• Announcements

    • khawk

      Download the Game Design and Indie Game Marketing Freebook   07/19/17

      GameDev.net and CRC Press have teamed up to bring a free ebook of content curated from top titles published by CRC Press. The freebook, Practices of Game Design & Indie Game Marketing, includes chapters from The Art of Game Design: A Book of Lenses, A Practical Guide to Indie Game Marketing, and An Architectural Approach to Level Design. The GameDev.net FreeBook is relevant to game designers, developers, and those interested in learning more about the challenges in game development. We know game development can be a tough discipline and business, so we picked several chapters from CRC Press titles that we thought would be of interest to you, the GameDev.net audience, in your journey to design, develop, and market your next game. The free ebook is available through CRC Press by clicking here. The Curated Books The Art of Game Design: A Book of Lenses, Second Edition, by Jesse Schell Presents 100+ sets of questions, or different lenses, for viewing a game’s design, encompassing diverse fields such as psychology, architecture, music, film, software engineering, theme park design, mathematics, anthropology, and more. Written by one of the world's top game designers, this book describes the deepest and most fundamental principles of game design, demonstrating how tactics used in board, card, and athletic games also work in video games. It provides practical instruction on creating world-class games that will be played again and again. View it here. A Practical Guide to Indie Game Marketing, by Joel Dreskin Marketing is an essential but too frequently overlooked or minimized component of the release plan for indie games. A Practical Guide to Indie Game Marketing provides you with the tools needed to build visibility and sell your indie games. With special focus on those developers with small budgets and limited staff and resources, this book is packed with tangible recommendations and techniques that you can put to use immediately. As a seasoned professional of the indie game arena, author Joel Dreskin gives you insight into practical, real-world experiences of marketing numerous successful games and also provides stories of the failures. View it here. An Architectural Approach to Level Design This is one of the first books to integrate architectural and spatial design theory with the field of level design. The book presents architectural techniques and theories for level designers to use in their own work. It connects architecture and level design in different ways that address the practical elements of how designers construct space and the experiential elements of how and why humans interact with this space. Throughout the text, readers learn skills for spatial layout, evoking emotion through gamespaces, and creating better levels through architectural theory. View it here. Learn more and download the ebook by clicking here. Did you know? GameDev.net and CRC Press also recently teamed up to bring GDNet+ Members up to a 20% discount on all CRC Press books. Learn more about this and other benefits here.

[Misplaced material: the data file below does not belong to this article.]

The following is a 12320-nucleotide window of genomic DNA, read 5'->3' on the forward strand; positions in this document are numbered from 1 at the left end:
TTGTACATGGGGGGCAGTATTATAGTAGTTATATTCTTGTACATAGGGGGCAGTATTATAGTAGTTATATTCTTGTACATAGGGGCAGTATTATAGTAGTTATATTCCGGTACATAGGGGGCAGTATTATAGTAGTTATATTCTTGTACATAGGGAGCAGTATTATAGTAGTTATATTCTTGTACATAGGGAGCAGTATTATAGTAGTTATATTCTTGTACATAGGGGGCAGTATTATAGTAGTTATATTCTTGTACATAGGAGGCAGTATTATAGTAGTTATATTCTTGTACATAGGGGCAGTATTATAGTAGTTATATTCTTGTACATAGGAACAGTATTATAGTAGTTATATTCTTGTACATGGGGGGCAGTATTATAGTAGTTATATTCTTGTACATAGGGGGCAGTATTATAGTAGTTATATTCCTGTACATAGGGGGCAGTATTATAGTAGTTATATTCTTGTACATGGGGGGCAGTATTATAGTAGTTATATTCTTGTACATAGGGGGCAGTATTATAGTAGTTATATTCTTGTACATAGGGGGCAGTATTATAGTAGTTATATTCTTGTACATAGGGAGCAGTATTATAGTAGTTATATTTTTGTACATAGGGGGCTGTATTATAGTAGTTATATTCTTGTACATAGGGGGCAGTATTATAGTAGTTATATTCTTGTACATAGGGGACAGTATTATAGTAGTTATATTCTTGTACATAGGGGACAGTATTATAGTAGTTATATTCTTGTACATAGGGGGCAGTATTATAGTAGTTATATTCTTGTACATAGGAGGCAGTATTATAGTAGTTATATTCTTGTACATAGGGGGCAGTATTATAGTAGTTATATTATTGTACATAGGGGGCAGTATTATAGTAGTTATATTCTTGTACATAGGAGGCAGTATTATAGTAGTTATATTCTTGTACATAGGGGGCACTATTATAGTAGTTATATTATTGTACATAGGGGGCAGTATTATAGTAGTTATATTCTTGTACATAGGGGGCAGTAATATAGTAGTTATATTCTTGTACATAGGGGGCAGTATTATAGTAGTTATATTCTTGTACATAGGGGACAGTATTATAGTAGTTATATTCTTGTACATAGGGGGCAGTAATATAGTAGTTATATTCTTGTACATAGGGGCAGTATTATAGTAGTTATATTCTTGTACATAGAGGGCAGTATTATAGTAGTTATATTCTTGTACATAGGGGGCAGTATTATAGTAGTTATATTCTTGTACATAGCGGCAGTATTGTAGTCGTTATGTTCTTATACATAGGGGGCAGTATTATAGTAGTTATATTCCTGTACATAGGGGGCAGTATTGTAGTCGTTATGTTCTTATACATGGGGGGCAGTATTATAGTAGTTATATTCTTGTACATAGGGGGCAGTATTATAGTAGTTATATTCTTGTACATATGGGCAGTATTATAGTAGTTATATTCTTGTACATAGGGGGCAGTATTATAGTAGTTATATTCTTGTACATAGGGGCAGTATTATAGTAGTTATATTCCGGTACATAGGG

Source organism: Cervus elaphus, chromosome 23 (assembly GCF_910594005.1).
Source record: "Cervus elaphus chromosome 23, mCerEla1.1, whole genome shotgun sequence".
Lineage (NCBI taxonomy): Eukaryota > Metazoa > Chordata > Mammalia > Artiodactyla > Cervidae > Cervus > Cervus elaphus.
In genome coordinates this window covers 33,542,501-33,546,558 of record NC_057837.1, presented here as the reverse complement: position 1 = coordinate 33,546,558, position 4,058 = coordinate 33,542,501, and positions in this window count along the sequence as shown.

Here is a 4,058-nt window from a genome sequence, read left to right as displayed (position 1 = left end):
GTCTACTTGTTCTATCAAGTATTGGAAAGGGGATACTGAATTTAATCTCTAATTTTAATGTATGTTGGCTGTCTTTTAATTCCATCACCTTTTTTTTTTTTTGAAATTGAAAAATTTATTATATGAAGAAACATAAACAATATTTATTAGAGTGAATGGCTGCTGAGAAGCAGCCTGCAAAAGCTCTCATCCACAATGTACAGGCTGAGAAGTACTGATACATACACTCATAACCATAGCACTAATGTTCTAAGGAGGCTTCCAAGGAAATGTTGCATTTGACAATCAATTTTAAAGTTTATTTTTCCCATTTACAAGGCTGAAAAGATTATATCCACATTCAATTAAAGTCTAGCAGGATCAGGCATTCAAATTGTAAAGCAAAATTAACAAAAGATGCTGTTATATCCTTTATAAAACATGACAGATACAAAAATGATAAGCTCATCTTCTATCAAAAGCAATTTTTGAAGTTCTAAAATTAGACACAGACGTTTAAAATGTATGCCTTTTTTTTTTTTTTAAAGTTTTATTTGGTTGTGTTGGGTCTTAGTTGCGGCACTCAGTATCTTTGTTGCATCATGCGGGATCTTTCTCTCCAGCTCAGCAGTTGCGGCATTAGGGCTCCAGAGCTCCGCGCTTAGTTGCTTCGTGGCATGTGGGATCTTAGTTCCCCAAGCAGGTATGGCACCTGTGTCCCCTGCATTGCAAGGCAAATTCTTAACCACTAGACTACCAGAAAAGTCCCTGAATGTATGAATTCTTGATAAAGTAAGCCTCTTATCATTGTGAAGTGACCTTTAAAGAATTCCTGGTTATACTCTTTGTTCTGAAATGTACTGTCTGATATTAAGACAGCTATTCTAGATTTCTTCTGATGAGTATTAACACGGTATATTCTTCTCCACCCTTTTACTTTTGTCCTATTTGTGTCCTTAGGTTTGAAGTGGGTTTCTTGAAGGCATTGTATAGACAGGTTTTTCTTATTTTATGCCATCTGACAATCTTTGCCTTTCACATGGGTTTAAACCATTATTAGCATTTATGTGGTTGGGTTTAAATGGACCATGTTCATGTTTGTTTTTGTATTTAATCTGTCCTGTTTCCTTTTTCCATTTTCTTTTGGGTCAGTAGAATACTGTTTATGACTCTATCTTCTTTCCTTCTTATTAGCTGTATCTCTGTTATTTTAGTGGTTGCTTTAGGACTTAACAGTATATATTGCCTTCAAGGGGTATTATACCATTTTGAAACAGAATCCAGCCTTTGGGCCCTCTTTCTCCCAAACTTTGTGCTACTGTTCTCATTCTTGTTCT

Sign in to follow this  
Followers 0
Zuhon

How do I distribute my game?

5 posts in this topic

Hey, I recently started thinking about how I'd sell my game. I took it for granted before, but recently I've been looking at other game sites and I'm wondering: How do they distribute their software? Take a website like www.minecraft.net for example, when you press "Buy", it brings you to a sheet you have to fill out and then after you've payed, you get your game. How do they do this? It's obviously not as easy as putting up a Mediafire link on your website. Does it have to do with eCommerce? I did some research on my own, and I found a website called BMT MICRO which distributes your software without a client, but I've read it doesn't combat piracy very well, plus, they claim 20% of all earned revenue.